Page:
With the autopilot calculating the takeoff speed based on a temperature of -52C, instead of 16C, the plane lifted off at the extreme end of the runway, striking a 36cm-high light on the ground almost 30 metres after takeoff.
Pilots eventually increased the thrust after the 737 had travelled two and a half miles and climbed to just 800ft, far below the usual steep climb on takeoff.
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Investigators said only the benign nature of the clearway after the runway, and the surrounding areas lack of obstacles, saved the plane from further collision. They said any engine failure that might have occurred as the plane struggled to get off the ground would have been catastrophic.
The incident happened on a Sunwing holiday flight from Belfast to Corfu on 21 July last year. Crew on the Canadian carrier could not account for why they had put in the wrong temperature, but investigators found that one of the pilots may have been suffering from jetlag.
The crew did not report the incident themselves. They only became aware something was wrong with the acceleration as the aircraft was rapidly approaching the end of the runway. After applying the full thrust, the plane climbed and continued its flight to Greece safely.
Airport staff who had seen the low takeoff and checked the broken light found it marked with rubber from the 737s tyre.
The Air Accidents Investigation Branch recommended that all Boeing 737s have a software upgrade, which had been available but not installed on the Sunwing flight, to ensure the plane crosschecks the information typed into the flight management system with its own temperature sensors.
The jet, operated by Canada’s Sunwing Airlines, avoided crashing only because of the “benign nature” of the area beyond the runway at Belfast International airport in Northern Ireland and the low elevation of surrounding terrain, the U.K. Air Accident Investigation Branch said in the report on Wednesday.
It has also recommended that safety systems be introduced to warn pilots of unusually low acceleration before take-off, and low altitude afterwards.
A “catastrophic” incident was narrowly avoided at Belfast International Airport last year after pilots entered the wrong outside temperature on a Boeing 747 plane carrying 185 passengers.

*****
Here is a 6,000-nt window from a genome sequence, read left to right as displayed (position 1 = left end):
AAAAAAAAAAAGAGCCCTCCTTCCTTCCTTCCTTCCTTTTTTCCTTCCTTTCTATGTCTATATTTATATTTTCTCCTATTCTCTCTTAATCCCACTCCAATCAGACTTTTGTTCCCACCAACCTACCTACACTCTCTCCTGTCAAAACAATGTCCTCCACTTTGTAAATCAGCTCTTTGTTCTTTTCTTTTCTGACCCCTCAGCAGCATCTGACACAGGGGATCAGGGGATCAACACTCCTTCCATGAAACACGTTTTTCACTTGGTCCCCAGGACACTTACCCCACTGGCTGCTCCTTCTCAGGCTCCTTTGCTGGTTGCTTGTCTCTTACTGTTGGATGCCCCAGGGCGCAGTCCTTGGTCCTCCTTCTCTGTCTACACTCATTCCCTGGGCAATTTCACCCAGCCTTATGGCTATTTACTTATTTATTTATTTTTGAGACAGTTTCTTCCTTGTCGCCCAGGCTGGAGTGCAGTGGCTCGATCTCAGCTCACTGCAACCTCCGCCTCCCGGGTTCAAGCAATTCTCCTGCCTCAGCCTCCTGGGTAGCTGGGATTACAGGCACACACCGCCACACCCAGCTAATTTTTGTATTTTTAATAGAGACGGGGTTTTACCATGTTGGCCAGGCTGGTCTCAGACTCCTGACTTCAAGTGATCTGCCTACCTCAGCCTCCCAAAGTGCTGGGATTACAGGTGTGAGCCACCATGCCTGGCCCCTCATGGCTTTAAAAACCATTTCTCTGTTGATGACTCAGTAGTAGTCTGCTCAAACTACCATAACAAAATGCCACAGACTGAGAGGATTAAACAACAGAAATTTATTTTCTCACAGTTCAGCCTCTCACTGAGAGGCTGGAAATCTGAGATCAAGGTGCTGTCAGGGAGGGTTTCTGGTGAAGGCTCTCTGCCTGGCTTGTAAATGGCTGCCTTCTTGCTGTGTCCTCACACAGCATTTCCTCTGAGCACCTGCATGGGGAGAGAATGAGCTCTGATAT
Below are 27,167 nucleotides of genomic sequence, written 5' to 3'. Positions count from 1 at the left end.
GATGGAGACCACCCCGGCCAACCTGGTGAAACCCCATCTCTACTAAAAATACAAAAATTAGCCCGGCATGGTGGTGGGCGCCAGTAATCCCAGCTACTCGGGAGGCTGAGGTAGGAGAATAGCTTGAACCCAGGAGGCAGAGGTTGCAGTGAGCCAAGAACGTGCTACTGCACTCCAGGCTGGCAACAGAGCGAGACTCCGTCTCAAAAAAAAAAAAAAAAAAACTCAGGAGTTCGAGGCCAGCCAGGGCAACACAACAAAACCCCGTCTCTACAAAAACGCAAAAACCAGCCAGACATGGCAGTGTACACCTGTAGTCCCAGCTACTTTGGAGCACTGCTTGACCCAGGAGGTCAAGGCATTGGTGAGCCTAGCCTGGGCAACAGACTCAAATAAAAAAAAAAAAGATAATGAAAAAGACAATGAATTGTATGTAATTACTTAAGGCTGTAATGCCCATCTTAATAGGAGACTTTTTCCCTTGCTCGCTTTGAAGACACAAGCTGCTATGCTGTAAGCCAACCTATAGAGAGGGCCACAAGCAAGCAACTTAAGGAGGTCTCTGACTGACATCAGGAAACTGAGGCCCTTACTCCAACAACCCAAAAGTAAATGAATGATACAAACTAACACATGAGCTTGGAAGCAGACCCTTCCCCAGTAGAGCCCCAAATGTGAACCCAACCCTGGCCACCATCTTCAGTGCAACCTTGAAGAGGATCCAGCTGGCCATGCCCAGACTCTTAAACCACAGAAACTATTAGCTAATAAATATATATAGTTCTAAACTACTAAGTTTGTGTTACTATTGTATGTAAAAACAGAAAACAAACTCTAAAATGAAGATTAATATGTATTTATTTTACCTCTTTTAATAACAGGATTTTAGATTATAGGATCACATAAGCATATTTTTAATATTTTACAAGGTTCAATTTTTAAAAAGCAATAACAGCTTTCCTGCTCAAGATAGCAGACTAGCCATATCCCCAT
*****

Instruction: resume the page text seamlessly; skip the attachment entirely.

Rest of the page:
Setting the temperature to -52C instead of 16C, the plane struggled to take off before it reached the end of the runway and flew low for two and a half miles after that.
The Boeing 737 tried to take off without enough power to meet regulations and hit an approach light as it left the runway.
Its engines were only able to deliver 60% thrust which the crew did not realise until it reached the end of the strip.
The plane, which was on a Sunwing holiday flight from Belfast to Corfu at 3.39pm on July 21 last year, began to rotate and climbed at a very slow rate.
Full thrust was applied around 4km away from the airport – when they were just 800ft off the ground – but continued its flight to Greece.
The Canadian carrier was undamaged but it was only the benign nature of the runway, the terrain elevation and the lack of obstacles that allowed it to climb safely.
An investigation was launched three days later to prevent any repeat incident but was not commissioned to point blame.
It found the outside air temperature put into the flight management computer was significantly below what was needed for the aircraft weight and environmental conditions.
The report said the incorrect data and the abnormal acceleration along the runway was not realised by the crew until the end of the runway and no action was taken to either abort the takeoff or increase engine thrust.
Further factors that contributed to the incident included the computer not having the capability to alert the flight crew to the fact they entered the incorrect temperature.
The investigation concluded that the crew were unlikely to detect the abnormally low acceleration because of normal limitations in human performance.
It suggested safety systems should be introduced to tell pilots when a plane has an unusually low acceleration before take-off.